YSU Greek Life Highlights Hazing Prevention Week 

Members of YSU’s Greek life, Sydney Wess, Anthony Romeo, Frank Viera, Jordan Dickey and Joe Schroeder pose next to the rock outside of Kilcawley Center painted for Hazing Prevention Week. Photo courtesy of Jordan Dickey

By Alyssa Weston

Tables were set up in Kilcawley Center early this week to spread awareness of a national movement, “These Hands Don’t Haze,” where students trace their hands on a poster to signify that they are against hazing. 

“These Hands Don’t Haze” was part of an initiative spearheaded by Greek life at Youngstown State University to honor National Hazing Prevention Week. The goal is to shed light on what hazing is and how to prevent it.

Ally Cooper, a junior political science major and co-chair of Greek Campus Life, said hazing can occur not only in Greek life but in clubs, teams and organizations across the nation.

“Greek life at YSU is getting involved by sponsoring a campuswide National Hazing Prevention Week where we’ve had tabling,” she said. “And there’s a Sacred Purpose event held by one of our fraternities, Theta Chi, Thursday [Sept. 26], where a speaker will come and talk to us about how we can prevent hazing and how we can increase our brotherhood and sisterhood.”

Howard Hale, a senior physics and astronomy major and co-chair of Greek Campus Life, said YSU has “good rules set in place” to prevent hazing on campus.

“[Greek life makes] it aware to any student that wants to get involved in Greek life that if you feel like at any time you are being hazed … let anybody know. Pretty much any faculty,” he said. They have a no-tolerance policy. So, it’s just immediately shut down before it even begins.”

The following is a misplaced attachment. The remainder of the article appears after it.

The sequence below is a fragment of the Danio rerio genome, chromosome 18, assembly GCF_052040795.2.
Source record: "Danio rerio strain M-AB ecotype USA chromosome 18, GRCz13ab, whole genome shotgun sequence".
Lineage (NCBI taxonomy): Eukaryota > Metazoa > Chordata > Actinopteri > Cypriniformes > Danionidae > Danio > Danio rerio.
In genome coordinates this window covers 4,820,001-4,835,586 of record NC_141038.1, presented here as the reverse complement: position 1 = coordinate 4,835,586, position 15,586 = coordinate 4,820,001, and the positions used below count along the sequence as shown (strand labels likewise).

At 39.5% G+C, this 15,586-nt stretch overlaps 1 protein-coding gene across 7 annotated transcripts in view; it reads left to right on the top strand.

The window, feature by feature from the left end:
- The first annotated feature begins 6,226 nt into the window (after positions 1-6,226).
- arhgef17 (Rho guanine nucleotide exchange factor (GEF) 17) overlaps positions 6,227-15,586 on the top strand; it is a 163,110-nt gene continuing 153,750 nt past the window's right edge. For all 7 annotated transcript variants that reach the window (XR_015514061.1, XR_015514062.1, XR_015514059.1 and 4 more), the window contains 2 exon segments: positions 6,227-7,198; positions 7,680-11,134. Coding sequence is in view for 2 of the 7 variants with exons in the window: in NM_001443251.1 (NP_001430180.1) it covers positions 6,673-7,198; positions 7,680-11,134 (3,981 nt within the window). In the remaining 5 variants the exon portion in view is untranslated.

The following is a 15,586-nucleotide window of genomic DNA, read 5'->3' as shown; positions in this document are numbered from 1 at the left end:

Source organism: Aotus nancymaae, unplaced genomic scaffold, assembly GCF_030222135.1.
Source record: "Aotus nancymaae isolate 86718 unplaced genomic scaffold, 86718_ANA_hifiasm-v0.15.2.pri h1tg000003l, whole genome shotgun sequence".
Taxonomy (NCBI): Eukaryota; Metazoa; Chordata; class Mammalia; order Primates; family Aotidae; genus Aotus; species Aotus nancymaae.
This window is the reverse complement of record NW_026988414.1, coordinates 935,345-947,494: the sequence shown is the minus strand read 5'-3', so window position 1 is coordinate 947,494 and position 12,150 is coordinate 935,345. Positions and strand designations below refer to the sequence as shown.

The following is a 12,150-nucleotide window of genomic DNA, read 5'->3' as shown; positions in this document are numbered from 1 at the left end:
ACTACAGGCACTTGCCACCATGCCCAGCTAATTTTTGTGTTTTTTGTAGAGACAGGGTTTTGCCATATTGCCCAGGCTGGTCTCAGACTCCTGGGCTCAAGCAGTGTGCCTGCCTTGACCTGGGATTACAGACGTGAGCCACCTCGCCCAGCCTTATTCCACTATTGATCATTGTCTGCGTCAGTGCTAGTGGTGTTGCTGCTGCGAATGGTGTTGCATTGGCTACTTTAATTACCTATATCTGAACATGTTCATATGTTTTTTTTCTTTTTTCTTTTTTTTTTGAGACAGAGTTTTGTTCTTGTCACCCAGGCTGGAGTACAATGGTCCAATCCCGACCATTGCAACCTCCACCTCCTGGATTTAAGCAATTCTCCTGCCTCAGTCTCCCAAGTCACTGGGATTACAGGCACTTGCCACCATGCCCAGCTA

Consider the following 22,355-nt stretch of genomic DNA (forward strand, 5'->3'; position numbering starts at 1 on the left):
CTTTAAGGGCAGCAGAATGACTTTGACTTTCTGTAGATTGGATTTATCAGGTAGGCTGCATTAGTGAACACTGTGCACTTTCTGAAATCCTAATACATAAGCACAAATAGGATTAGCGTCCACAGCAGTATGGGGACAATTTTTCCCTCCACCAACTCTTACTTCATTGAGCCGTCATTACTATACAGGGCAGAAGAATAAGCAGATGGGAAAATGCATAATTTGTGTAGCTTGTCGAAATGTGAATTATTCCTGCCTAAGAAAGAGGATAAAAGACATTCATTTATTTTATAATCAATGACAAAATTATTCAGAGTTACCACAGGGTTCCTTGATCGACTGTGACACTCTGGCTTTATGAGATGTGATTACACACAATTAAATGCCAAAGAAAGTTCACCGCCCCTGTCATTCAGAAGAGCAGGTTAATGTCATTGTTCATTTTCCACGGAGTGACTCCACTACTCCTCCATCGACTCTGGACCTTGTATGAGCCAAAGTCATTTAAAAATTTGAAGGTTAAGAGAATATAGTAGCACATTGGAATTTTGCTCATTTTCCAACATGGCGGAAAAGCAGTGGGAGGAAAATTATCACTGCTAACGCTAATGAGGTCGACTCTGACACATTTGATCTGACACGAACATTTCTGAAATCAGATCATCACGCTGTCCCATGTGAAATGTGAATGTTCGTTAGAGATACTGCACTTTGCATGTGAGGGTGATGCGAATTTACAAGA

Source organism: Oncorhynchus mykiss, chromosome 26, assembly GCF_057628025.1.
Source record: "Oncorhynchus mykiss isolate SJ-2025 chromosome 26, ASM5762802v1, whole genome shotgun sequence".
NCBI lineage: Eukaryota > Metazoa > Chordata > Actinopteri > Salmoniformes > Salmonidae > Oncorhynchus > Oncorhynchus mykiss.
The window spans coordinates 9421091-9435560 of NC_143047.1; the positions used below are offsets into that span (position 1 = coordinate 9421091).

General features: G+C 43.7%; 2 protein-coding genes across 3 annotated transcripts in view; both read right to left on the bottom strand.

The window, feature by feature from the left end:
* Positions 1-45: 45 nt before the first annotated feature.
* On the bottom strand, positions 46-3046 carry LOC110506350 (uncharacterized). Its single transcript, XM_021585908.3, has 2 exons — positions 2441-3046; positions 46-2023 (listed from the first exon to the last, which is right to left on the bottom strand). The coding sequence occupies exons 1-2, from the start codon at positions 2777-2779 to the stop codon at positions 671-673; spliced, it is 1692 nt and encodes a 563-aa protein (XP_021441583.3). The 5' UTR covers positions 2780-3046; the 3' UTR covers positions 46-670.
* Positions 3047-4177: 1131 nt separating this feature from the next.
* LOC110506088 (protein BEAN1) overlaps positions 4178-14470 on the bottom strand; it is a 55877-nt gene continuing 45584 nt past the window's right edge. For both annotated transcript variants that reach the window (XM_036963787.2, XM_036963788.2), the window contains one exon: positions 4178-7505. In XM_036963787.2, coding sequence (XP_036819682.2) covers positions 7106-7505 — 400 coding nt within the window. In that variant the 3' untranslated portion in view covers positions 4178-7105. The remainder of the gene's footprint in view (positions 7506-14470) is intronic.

Frank Viera, a senior religious students major and interfraternity risk manager, was in charge of planning for “These Hands Don’t Haze” at YSU along with Jordan Dickey, a junior nursing major and vice president of chapter development. 

According to Viera, “These Hands Don’t Haze” is a national movement to take a stance against hazing. He said he believes hazing awareness is important to erase the stigma. 

“A lot of people just think it’s kind of ingrained in our culture and that if you want to join a Greek organization that you have to do it when that’s really not the case,” he said.

Dickey said she encourages students to talk to her and other Greek life members on campus to ask questions about hazing because they know the facts.

“We’re not like the news. We’re not like the movies. We actually, as a whole, don’t haze at all. It’s a visual to teach students to join Greek life, join other organizations and say, ‘That’s something we aren’t part of,’” she said.

According to Cooper, other students had the opportunity to get involved in National Hazing Prevention Week by signing an anti-hazing pledge. 

“[Students] can just take an overall stance to prevent hazing because we don’t want that otherwise,” she said.

Students can sign the national pledge against hazing on www.hazingprevention.org